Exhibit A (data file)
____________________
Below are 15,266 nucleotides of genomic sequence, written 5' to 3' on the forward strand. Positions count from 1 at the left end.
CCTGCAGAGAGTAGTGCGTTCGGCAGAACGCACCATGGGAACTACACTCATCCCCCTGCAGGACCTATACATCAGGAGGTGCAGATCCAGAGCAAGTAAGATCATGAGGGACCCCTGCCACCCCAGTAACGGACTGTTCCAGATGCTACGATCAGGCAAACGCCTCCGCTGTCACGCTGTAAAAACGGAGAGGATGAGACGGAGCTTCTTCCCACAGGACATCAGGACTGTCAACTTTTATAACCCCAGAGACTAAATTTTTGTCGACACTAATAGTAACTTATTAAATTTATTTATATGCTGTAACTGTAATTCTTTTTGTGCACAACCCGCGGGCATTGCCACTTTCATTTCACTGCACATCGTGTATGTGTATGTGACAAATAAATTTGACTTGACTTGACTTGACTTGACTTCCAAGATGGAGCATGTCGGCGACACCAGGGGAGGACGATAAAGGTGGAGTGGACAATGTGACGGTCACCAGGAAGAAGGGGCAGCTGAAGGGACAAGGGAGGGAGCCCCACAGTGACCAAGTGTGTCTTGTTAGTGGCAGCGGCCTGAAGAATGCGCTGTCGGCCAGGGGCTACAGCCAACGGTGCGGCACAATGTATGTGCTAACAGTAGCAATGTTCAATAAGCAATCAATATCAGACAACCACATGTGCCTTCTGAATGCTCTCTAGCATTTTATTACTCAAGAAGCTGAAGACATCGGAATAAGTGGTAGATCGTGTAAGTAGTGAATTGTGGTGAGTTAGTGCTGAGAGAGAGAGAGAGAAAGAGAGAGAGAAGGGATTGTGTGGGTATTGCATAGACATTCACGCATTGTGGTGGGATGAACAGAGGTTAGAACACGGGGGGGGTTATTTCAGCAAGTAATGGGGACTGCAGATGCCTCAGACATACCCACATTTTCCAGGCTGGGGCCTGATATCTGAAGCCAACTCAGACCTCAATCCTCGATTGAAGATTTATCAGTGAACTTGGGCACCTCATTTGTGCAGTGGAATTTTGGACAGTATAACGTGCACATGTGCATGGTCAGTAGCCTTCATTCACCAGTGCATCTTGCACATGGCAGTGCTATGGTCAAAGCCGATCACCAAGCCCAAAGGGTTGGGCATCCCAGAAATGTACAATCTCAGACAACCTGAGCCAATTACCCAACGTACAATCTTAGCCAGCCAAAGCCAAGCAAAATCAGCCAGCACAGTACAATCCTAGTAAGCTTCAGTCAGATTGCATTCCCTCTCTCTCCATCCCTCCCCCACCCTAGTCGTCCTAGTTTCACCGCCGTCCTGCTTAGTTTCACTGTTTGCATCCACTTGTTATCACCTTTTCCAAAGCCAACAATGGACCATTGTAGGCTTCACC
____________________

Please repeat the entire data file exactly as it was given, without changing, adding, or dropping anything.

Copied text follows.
Below are 15,266 nucleotides of genomic sequence, written 5' to 3' on the forward strand. Positions count from 1 at the left end.
CCTGCAGAGAGTAGTGCGTTCGGCAGAACGCACCATGGGAACTACACTCATCCCCCTGCAGGACCTATACATCAGGAGGTGCAGATCCAGAGCAAGTAAGATCATGAGGGACCCCTGCCACCCCAGTAACGGACTGTTCCAGATGCTACGATCAGGCAAACGCCTCCGCTGTCACGCTGTAAAAACGGAGAGGATGAGACGGAGCTTCTTCCCACAGGACATCAGGACTGTCAACTTTTATAACCCCAGAGACTAAATTTTTGTCGACACTAATAGTAACTTATTAAATTTATTTATATGCTGTAACTGTAATTCTTTTTGTGCACAACCCGCGGGCATTGCCACTTTCATTTCACTGCACATCGTGTATGTGTATGTGACAAATAAATTTGACTTGACTTGACTTGACTTGACTTCCAAGATGGAGCATGTCGGCGACACCAGGGGAGGACGATAAAGGTGGAGTGGACAATGTGACGGTCACCAGGAAGAAGGGGCAGCTGAAGGGACAAGGGAGGGAGCCCCACAGTGACCAAGTGTGTCTTGTTAGTGGCAGCGGCCTGAAGAATGCGCTGTCGGCCAGGGGCTACAGCCAACGGTGCGGCACAATGTATGTGCTAACAGTAGCAATGTTCAATAAGCAATCAATATCAGACAACCACATGTGCCTTCTGAATGCTCTCTAGCATTTTATTACTCAAGAAGCTGAAGACATCGGAATAAGTGGTAGATCGTGTAAGTAGTGAATTGTGGTGAGTTAGTGCTGAGAGAGAGAGAGAGAAAGAGAGAGAGAAGGGATTGTGTGGGTATTGCATAGACATTCACGCATTGTGGTGGGATGAACAGAGGTTAGAACACGGGGGGGGTTATTTCAGCAAGTAATGGGGACTGCAGATGCCTCAGACATACCCACATTTTCCAGGCTGGGGCCTGATATCTGAAGCCAACTCAGACCTCAATCCTCGATTGAAGATTTATCAGTGAACTTGGGCACCTCATTTGTGCAGTGGAATTTTGGACAGTATAACGTGCACATGTGCATGGTCAGTAGCCTTCATTCACCAGTGCATCTTGCACATGGCAGTGCTATGGTCAAAGCCGATCACCAAGCCCAAAGGGTTGGGCATCCCAGAAATGTACAATCTCAGACAACCTGAGCCAATTACCCAACGTACAATCTTAGCCAGCCAAAGCCAAGCAAAATCAGCCAGCACAGTACAATCCTAGTAAGCTTCAGTCAGATTGCATTCCCTCTCTCTCCATCCCTCCCCCACCCTAGTCGTCCTAGTTTCACCGCCGTCCTGCTTAGTTTCACTGTTTGCATCCACTTGTTATCACCTTTTCCAAAGCCAACAATGGACCATTGTAGGCTTCACC